In the world of computer science, there are many programming languages, and no single language is superior to another. In other words, each language is best suited to solve certain problems, and in fact there is often no one best language to choose for a given programming project. For this reason, it is important for students who wish to develop software or to solve interesting problems through code to have strong computer science fundamentals that will apply across any programming language.

Programming languages tend to share certain characteristics in how they function, for example in the way they deal with memory usage or how heavily they use objects. Students will start seeing these patterns as they are exposed to more languages. This article will focus primarily on Python versus Java, which is two of the most widely used programming languages in the world. While it is hard to measure exactly the rate at which each programming language is growing, these are two of the most popular programming languages used in the industry today.

One major difference between these two programming languages is that the first is dynamically typed, while Java is statically typed. Loosely, this means that Java is much more strict about how variables are defined and used in code. As a result, Java tends to be more verbose in its syntax, which is one of the reasons we recommend learning Python before Java for beginners. For example, here is how you would create a variable named numbers that holds the numbers 0 through 9 in Python:

numbers = []

for i in range(10):
numbers.append(i)

Here’s how you would do the same thing in Java:

ArrayList numbers = new ArrayList();

for (int i = 0; i < 10; i++) {
numbers.add(i);
}

Another major difference is that Java generally runs programs more quickly than Python, as it is a compiled language. This means that before a program is actually run, the compiler translates the Java code into machine-level code. By contrast, Python is an interpreted language, meaning there is no compile step.

Usage and Practicality

Historically, Java has been the more popular language in part due to its long legacy. However, Python is rapidly gaining ground. According to Github’s State of the Octoverse Report, it has recently surpassed Java as the most widely used programming language. As per the 2018 developer survey, Python is now the fastest-growing computer programming language.

Both Python and Java have large communities of developers to answer questions on websites like Stack Overflow. As you can see from Stack Overflow trendsPython surpassed Java in terms of the percentage of questions asked about it on Stack Overflow in 2017. At the time of writing, about 13% of the questions on Stack Overflow are tagged with Python, while about 8% are tagged with Java!

Web Development

Python and Java can both be used for backend web development. Typically developers will use the Django and Flask frameworks for Python and Spring for Java. Python is known for its code readability, meaning Python code is clean, readable, and concise. Python also has a large, comprehensive set of modules, packages, and libraries that exist beyond its standard library, developed by the community of Python enthusiasts. Java has a similar ecosystem, although perhaps to a lesser extent.

Mobile App Development

In terms of mobile app development, Java dominates the field, as it is the primary language used for building Android apps and games. Thanks to the aforementioned tailored libraries, developers have the option to write Android apps by leveraging robust frameworks and development tools built specifically for the operating system. Currently, Python is not used commonly for mobile development, although there are tools like Kivy and BeeWare that allow you to write code once and deploy apps across Windows, OS X, iOS, and Android.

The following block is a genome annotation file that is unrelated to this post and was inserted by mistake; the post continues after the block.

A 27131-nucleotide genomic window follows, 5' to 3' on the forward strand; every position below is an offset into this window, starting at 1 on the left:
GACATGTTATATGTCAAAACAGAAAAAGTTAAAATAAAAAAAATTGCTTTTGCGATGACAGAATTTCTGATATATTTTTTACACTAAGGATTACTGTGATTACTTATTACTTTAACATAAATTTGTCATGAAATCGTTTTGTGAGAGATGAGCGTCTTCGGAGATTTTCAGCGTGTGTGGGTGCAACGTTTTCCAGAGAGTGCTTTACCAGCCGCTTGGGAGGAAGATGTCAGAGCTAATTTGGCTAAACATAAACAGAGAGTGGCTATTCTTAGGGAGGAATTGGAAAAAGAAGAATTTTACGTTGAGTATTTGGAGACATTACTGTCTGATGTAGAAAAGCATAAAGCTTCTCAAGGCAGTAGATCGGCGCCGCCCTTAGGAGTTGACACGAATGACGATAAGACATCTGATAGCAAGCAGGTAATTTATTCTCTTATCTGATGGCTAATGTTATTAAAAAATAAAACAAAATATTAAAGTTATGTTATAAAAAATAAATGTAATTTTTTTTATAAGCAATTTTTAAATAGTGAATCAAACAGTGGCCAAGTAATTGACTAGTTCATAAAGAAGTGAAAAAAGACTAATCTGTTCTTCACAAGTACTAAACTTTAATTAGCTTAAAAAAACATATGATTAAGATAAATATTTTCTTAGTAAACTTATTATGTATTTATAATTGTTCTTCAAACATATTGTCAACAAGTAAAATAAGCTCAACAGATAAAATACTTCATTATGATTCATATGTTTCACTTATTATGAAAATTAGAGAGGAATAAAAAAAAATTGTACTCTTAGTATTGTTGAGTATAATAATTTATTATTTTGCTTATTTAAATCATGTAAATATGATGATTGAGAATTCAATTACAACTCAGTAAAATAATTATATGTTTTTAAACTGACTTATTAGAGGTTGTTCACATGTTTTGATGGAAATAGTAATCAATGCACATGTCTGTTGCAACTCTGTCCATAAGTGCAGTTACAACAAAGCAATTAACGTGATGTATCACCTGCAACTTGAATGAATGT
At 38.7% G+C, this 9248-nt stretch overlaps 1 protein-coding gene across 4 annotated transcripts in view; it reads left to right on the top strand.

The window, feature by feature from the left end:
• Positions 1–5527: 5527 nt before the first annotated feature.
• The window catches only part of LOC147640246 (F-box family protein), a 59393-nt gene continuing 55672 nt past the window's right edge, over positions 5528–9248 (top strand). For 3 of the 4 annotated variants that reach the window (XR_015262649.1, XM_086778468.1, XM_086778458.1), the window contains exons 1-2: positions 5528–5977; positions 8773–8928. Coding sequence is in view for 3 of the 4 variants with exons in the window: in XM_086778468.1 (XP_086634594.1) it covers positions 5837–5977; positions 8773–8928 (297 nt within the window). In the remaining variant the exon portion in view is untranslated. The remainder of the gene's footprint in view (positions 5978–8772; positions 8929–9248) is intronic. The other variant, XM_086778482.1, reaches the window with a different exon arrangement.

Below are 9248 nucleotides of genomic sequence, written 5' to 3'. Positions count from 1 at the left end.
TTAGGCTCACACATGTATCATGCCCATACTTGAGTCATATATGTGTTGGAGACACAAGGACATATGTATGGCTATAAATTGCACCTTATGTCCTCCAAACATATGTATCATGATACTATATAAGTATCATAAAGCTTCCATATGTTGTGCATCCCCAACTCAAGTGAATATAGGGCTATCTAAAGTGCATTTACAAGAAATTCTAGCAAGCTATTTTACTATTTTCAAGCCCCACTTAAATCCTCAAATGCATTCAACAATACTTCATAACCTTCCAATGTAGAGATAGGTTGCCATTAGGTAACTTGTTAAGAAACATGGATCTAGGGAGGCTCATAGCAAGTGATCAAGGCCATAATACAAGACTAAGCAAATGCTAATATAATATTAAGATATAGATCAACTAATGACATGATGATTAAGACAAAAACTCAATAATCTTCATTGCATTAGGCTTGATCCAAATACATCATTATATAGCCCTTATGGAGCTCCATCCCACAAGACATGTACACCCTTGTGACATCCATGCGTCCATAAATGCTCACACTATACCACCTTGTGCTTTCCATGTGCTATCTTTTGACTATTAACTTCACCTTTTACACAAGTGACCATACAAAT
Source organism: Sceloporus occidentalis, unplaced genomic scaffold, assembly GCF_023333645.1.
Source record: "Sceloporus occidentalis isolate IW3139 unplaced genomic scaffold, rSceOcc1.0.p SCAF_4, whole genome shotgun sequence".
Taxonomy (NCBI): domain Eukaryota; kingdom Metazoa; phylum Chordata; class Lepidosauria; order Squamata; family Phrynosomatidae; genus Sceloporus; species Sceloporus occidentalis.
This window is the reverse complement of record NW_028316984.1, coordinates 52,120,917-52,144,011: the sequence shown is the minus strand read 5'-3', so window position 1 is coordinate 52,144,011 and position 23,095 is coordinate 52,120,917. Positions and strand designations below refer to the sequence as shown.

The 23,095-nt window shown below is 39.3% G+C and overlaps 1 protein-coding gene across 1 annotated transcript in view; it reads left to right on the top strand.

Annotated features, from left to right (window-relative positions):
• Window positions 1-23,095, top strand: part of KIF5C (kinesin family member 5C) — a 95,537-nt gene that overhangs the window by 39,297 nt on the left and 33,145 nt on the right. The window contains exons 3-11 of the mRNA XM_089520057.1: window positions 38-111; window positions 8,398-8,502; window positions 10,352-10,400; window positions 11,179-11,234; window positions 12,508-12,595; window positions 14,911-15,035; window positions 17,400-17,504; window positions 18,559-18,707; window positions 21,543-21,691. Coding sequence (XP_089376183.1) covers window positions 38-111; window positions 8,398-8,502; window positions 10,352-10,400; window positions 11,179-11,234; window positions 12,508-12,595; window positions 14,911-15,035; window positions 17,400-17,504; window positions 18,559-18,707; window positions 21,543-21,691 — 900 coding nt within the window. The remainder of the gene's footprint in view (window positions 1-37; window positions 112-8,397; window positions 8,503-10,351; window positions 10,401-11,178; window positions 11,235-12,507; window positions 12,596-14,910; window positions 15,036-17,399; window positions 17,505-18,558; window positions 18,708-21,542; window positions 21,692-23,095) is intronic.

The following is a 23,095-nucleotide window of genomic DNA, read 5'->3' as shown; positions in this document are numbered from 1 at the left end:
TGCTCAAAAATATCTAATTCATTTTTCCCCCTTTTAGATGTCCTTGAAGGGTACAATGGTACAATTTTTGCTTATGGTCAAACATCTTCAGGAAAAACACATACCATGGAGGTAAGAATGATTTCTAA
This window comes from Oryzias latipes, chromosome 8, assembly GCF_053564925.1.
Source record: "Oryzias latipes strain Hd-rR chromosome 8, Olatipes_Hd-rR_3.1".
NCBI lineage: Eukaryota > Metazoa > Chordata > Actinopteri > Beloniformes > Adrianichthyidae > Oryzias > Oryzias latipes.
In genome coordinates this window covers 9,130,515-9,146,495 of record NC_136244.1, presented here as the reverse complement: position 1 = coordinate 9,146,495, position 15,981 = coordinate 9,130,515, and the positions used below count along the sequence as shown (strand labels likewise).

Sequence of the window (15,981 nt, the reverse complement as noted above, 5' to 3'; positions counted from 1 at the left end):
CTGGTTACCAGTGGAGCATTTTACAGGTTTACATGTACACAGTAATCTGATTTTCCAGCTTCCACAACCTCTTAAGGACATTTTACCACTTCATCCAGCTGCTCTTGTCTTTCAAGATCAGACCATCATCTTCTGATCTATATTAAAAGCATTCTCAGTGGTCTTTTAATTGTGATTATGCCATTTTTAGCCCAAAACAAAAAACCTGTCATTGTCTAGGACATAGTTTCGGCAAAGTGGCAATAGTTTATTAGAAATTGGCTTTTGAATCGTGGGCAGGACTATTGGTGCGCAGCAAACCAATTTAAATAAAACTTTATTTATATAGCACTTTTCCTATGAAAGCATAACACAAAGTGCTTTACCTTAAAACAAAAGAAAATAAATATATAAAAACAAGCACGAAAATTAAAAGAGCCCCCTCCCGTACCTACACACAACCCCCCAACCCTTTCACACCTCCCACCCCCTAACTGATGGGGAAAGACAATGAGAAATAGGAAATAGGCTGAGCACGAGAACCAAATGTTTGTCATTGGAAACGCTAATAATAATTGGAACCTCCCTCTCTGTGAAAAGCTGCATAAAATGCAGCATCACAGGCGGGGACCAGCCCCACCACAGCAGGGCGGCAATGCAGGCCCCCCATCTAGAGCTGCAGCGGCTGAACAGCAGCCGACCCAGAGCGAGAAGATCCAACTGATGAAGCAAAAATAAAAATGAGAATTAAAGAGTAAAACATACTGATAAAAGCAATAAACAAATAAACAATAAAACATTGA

Machine Learning and Big Data

Conversely, in the world of machine learning and data science, Python is the most popular language. Python is often used for big data, scientific computing, and artificial intelligence (A.I.) projects. The vast majority of data scientists and machine learning programmers opt for Python over Java while working on projects that involve sentiment analysis. At the same time, it is important to note that many machine learning programmers may choose to use Java while they work on projects related to network security, cyber attack prevention, and fraud detection.

Where to Start

When it comes to learning the foundations of programming, many studies have concluded that it is easier to learn Python over Java, due to Python’s simple and intuitive syntax, as seen in the earlier example. Java programs often have more boilerplate code – sections of code that have to be included in many places with little or no alteration – than Python. That being said, there are some notable advantages to Java, in particular, its speed as a compiled language. Learning both languages will give students exposure to two languages that lay their foundation on similar computer science concepts, yet differ in educational ways.

Overall, it is clear that both Python and Java are powerful programming languages in practice, and it would be advisable for any aspiring software developer to learn both languages proficiently. Programmers should compare Python and Java-based on the specific needs of each software development project, as opposed to simply learning the one language that they prefer. In short, neither language is superior to another, and programmers should aim to have both in their coding experience.

Python Java
Runtime Performance Winner
Ease of Learning Winner
Practical Agility Tie Tie
Mobile App Development Winner
Big Data Winner

This article by Andrea Domiter was originally published at junilearning.com

About the Author:

Andrea Domiter is pursuing a B.A. in Computer Science and Economics with a specialization in Data Science at the University of Chicago. She is currently an instructor at Juni Learning, teaching Python, Scratch, Java, and Pre-Algebra. Last summer, Andrea worked at RCP Advisors, a private equity firm based in Chicago, as a Research Analyst focusing on automating several processes. Andrea also loves to cook, hike, and read.